Virchybike Lite indoor bike puts you in the heat of the race

Indoor cycling is a great way to get your cardio on without having to dodge traffic, but it can get a little boring. Still, dedicated cycling class bikes like Peloton are expensive (and there’s a monthly fee) and not everyone can experience the joys of cycling in front of a giant IMAX screen. Virchybike Lite, which launched on Kickstarter today, offers a different solution. It combines realistic course riding, indoor classes, a VR mode, a personalized workout trainer and more for just around $700 (the Kickstarter price, however, is around $400).

By all appearances, Virchybike Lite looks like a normal indoor bike. But look a little closer and you’ll notice a few differences. Instead of just adjusting the seat’s height, you can also move the seat forward and backward, and the handlebars can be moved horizontally and vertically as well. If you don’t quite know where to align everything, Virchybike’s app will guide you through the bike fitting proces when you first get it. Like a lot of other indoor bikes, you can also adjust the resistance levels (the app also has programs that auto-adjusts the resistance for you) and there’s a heart-rate monitor as well.

Speaking of the app, that’s really at the heart of what makes the Virchybike Lite proposition a compelling one (the app is Android only for now, though Virchybike says an iOS version will be out next year). You can either select a mode where you’re cycling through real-world courses, or play it safe with a Studio setting that mimics the feel of a spin class. There’s also an interesting VR mode, where you can use an app called “rora”, slap the phone in a VR headset like the Gear, and cycle through virtual worlds like you can on something like the VirZoom.

No matter which mode you pick, Virchybike says that the app will monitor your progress and heart rate, and will suggest modes that will cater to your particular fitness level. Oh, and you can also enable “Multiriding” and race along with family and friends if they happen to have Virchybikes too.

Perhaps the most interesting bike mode is the one that has you riding through 70-plus different real-life courses around the world. As you’re cycling through the course, you’re not just watching the road; the topography of the map actually matches the incline of your bike as you cycle along. Plus, the faster you cycle, the faster you move through the map. You also have the option changing your “gears” as you race.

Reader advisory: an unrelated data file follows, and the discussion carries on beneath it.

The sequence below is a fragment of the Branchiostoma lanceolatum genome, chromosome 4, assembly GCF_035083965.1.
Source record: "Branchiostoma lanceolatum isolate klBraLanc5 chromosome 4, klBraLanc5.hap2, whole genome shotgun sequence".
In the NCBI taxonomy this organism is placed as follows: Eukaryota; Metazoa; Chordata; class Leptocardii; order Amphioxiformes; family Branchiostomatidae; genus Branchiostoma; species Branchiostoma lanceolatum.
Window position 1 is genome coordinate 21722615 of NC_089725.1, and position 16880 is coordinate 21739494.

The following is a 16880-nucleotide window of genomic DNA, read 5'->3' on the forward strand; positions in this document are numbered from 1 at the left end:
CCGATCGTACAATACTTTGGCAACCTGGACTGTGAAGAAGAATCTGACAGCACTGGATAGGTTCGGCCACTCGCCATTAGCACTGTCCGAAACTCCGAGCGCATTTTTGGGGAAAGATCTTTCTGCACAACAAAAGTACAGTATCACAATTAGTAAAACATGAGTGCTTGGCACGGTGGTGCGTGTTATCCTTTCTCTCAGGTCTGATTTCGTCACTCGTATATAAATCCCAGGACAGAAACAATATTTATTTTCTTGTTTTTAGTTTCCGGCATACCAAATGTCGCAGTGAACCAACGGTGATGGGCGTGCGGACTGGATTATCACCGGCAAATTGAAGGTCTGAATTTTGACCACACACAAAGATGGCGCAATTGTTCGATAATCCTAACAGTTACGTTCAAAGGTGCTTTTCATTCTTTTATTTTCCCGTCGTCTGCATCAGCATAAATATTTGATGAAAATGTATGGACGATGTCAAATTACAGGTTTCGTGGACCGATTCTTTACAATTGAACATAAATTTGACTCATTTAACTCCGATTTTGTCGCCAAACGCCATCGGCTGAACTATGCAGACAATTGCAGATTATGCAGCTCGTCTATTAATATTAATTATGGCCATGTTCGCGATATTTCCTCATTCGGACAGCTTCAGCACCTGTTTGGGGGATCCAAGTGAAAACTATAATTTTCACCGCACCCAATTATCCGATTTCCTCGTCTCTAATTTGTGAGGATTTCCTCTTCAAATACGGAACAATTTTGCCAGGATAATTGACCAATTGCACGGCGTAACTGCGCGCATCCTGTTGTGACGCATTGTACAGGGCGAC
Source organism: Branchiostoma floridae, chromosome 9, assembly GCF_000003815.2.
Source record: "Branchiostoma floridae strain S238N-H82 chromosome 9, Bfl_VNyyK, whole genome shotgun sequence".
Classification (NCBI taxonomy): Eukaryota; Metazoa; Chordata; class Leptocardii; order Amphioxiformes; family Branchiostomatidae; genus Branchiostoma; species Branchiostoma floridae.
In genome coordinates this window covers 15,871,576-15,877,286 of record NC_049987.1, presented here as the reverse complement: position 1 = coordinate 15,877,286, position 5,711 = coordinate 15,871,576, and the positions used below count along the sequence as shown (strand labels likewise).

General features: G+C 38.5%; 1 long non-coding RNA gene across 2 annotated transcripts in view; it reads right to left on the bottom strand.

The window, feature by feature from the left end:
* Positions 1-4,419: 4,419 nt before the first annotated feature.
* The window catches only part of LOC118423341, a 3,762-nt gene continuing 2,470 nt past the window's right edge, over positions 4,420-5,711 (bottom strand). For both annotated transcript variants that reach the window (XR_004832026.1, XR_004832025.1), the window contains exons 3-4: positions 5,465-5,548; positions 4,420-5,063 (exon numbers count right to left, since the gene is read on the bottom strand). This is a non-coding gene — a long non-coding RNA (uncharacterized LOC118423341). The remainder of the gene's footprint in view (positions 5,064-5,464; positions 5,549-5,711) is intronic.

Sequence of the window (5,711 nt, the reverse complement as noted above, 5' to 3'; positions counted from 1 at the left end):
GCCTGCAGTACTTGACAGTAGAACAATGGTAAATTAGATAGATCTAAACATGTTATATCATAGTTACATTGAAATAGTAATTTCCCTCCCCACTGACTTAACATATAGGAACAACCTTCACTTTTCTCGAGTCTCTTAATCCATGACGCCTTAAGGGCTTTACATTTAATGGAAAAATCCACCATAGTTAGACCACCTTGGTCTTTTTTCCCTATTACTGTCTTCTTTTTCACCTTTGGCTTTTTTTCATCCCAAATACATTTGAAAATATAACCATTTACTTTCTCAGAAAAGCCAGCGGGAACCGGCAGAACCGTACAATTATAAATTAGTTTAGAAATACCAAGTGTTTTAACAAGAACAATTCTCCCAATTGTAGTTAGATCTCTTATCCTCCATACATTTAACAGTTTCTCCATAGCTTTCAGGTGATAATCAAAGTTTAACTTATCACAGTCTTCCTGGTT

And if you decide to pay a little extra, Virchybike is also going to throw in an accessory called the VR Fan. Connect it to the app, position the fan towards you and it’ll attempt to simulate the wind blowing in your face as you breeze through the Tour De France.

I saw a demo of the Virchybike Lite at a booth at TechCrunch Disrupt, and it looks like a pretty well-made bike. The seats adjusted well, and the app looks pretty polished as well. It showed me data like the cyclist’s heart rate as well as the speeds and inclines of the entire course. It doesn’t look as cool as the Virchybike Pro, which was also there for demonstration, and it definitely doesn’t have the same tilting frame. A spokesperson said that the Pro is more for professionals and gyms, while the Lite is more for home use. Unfortunately, there was no VR fan in sight, as the Virchybike folks are still looking for manufacturing partners for it.

Virchybike was created four years ago by Jaehyun Shin, a self-professed sports lover who wanted fitness to be more accessible to the masses. Specifically, he wanted to alleviate the boredom and tediousness so often associated with exercise. The first bike Shin and his team created was the RX Cycle in 2015, which then evolved to the Virchybike Pro in early 2017. But as that was a little too expensive — over $1,000 — Shin decided to make a Lite version for what he calls “family use.”

The Virchybike Lite went on Kickstarter today with a $15,000 goal, and at the time of this writing, is already almost 80 percent funded. Virchybike hopes to deliver the bikes (and the VR fans) to backers by February of next year.

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